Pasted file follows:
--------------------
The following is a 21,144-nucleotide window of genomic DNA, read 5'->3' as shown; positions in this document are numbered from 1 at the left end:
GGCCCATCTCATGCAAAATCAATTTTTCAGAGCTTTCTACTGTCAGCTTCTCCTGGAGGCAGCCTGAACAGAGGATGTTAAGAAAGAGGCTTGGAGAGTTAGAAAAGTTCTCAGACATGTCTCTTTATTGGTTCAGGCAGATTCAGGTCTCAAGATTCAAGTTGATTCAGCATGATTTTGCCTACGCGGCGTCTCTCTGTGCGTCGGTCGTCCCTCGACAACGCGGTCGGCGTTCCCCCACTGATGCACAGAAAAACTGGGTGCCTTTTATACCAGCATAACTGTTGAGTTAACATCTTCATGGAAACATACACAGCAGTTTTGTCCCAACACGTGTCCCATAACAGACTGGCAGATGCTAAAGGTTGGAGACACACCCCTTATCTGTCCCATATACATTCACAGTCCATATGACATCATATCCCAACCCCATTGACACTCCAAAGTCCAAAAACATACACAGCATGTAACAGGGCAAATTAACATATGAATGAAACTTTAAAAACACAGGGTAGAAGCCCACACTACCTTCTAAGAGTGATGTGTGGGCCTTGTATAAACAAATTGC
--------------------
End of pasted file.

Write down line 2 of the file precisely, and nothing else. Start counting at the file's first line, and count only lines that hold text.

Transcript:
GGCCCATCTCATGCAAAATCAATTTTTCAGAGCTTTCTACTGTCAGCTTCTCCTGGAGGCAGCCTGAACAGAGGATGTTAAGAAAGAGGCTTGGAGAGTTAGAAAAGTTCTCAGACATGTCTCTTTATTGGTTCAGGCAGATTCAGGTCTCAAGATTCAAGTTGATTCAGCATGATTTTGCCTACGCGGCGTCTCTCTGTGCGTCGGTCGTCCCTCGACAACGCGGTCGGCGTTCCCCCACTGATGCACAGAAAAACTGGGTGCCTTTTATACCAGCATAACTGTTGAGTTAACATCTTCATGGAAACATACACAGCAGTTTTGTCCCAACACGTGTCCCATAACAGACTGGCAGATGCTAAAGGTTGGAGACACACCCCTTATCTGTCCCATATACATTCACAGTCCATATGACATCATATCCCAACCCCATTGACACTCCAAAGTCCAAAAACATACACAGCATGTAACAGGGCAAATTAACATATGAATGAAACTTTAAAAACACAGGGTAGAAGCCCACACTACCTTCTAAGAGTGATGTGTGGGCCTTGTATAAACAAATTGC